Still, though my mother did not patronize Mr. Sutton, I
did taste Mr. Sutton’s strawberries. Mrs. Mooney sat on
her front stoop and hulled them, passing one or two along
to me, as I sat by her side. Farmer John's only commerce
was with the man who delivered truckloads of grapes in the
Fall, and we knew what he was going to do with those.
Mr. Catrone, a presence — in bulk
and in personality — lived at the end of our
block. He bought watermelons from a peddler — with great
deliberation. He would stroll up to the loaded wagon,
select a watermelon, heft it, thump it, put it down. Then
he would take out his pearl handled clasp knife and unfold
the blade. Masterfully, he would cut a plug out of the
melon, and if the rosy, juicy meat was to his liking he
would pay. In the same manner, he bought his cheeses from
another vendor. Only if the plug of cheese had reached his
standard of aging would he pay. This was my first
experience of connoisseurship. For me, his taste was
surpassed only by another Italian who stopped at the
corner of our garden where my mother had roses and mint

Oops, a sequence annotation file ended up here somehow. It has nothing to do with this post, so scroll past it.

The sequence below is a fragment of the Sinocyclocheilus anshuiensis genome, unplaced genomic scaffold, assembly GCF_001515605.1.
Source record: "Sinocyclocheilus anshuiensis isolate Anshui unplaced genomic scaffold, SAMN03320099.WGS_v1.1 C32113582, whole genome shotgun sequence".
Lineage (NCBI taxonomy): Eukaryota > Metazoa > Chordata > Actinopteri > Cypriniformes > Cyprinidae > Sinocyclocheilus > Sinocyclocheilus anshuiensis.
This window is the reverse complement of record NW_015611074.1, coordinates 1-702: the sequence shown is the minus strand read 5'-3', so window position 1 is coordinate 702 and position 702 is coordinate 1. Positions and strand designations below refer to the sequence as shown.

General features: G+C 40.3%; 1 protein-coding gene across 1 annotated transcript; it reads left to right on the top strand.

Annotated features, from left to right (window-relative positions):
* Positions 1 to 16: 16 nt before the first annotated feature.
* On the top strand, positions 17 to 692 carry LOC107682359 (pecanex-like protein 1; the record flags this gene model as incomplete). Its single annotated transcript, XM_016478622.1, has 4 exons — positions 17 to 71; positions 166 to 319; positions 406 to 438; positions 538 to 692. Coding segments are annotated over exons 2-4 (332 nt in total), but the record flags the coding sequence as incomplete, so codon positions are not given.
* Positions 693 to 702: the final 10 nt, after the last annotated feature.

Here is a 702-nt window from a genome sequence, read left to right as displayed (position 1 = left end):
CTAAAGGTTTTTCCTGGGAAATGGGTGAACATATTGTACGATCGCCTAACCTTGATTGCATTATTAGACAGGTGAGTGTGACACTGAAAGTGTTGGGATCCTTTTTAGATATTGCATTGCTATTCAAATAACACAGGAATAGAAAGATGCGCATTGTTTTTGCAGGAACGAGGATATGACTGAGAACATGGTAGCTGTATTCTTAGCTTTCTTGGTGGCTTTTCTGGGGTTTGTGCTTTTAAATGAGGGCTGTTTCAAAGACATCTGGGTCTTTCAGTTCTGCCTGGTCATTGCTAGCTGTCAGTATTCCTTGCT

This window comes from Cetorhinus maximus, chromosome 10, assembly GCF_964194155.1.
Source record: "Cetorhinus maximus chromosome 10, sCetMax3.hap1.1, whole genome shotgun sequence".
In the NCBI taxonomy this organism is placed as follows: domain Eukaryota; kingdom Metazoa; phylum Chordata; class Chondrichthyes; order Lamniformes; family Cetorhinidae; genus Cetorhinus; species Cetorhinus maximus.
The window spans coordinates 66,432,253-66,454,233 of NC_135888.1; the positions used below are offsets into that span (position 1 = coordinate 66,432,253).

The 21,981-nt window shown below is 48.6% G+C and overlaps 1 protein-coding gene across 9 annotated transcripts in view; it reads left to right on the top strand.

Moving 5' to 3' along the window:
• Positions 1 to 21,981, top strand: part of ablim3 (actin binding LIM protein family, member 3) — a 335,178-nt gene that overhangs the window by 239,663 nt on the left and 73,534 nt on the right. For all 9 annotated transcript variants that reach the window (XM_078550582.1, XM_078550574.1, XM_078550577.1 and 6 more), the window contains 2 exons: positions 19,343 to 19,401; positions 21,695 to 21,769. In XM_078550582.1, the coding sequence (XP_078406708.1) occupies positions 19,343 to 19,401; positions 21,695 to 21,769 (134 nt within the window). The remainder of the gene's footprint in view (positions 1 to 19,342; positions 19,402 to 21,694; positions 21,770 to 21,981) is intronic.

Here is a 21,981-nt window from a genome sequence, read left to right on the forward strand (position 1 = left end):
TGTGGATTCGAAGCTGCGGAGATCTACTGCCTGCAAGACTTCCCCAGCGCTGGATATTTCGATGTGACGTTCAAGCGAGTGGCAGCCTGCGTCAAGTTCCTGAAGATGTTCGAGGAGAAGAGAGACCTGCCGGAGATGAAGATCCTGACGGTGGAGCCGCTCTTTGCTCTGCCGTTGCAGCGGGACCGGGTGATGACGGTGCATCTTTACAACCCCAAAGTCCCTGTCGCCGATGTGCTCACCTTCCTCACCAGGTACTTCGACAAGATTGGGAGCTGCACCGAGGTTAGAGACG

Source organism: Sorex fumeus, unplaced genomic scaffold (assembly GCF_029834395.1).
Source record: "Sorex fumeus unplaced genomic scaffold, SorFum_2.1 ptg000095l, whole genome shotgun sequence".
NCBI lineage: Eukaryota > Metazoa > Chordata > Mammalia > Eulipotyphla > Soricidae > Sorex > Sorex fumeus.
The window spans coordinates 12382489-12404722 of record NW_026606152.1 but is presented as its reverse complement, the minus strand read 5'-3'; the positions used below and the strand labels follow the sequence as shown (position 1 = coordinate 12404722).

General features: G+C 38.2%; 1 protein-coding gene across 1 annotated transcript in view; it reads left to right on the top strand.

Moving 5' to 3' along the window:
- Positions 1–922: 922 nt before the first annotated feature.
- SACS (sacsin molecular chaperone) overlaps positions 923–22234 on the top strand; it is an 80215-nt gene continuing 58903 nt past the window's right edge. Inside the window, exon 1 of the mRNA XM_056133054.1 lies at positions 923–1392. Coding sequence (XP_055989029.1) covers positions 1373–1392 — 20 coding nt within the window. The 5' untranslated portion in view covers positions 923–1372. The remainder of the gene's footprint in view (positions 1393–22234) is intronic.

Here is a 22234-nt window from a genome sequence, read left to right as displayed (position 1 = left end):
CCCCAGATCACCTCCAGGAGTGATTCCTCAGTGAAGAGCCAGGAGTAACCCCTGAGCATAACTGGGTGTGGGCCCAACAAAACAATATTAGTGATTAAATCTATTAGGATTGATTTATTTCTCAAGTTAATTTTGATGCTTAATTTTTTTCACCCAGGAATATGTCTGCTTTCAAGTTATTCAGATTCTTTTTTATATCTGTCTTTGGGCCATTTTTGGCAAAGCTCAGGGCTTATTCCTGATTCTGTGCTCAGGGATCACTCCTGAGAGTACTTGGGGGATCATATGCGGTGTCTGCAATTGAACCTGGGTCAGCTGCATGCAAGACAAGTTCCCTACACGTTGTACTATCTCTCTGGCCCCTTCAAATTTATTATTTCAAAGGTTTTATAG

and rue and dahlias, our amenity corner. He leaned over
the fence, plucked a leaf of mint, bruised it, rolled it
into a slender tube and tucked into a nostril — it was as
though he had picked a rose and stuck it in his buttonhole
— and he continued his walk.
The most exotic and intimidating
commercial visitor was a Turkish woman who
dominated the space she occupied. She swaggered up the
walk, greeted my mother with a flashing gold-toothed smile
(more of a grin), and announced she had just what Ma
needed. She came into the kitchen, sank in heap to the
linoleum floor, her skirts billowing around her. She had
slung her pack from her shoulder and proceeded to untie
the knots that held the four corners of her pack together.
As she did so, she extolled the quality and beauty and,
especially, the priceworthiness of the things she was
going to show my mother. She extracted length after length
of printed cotton yard goods, toweling, dress lengths, all
the while chattering away, "Cheap! Cheap!” And then
suddenly, to me, “Good girl, get me a glass of water...
good girl!” I gave her the water, and she went on. Ma did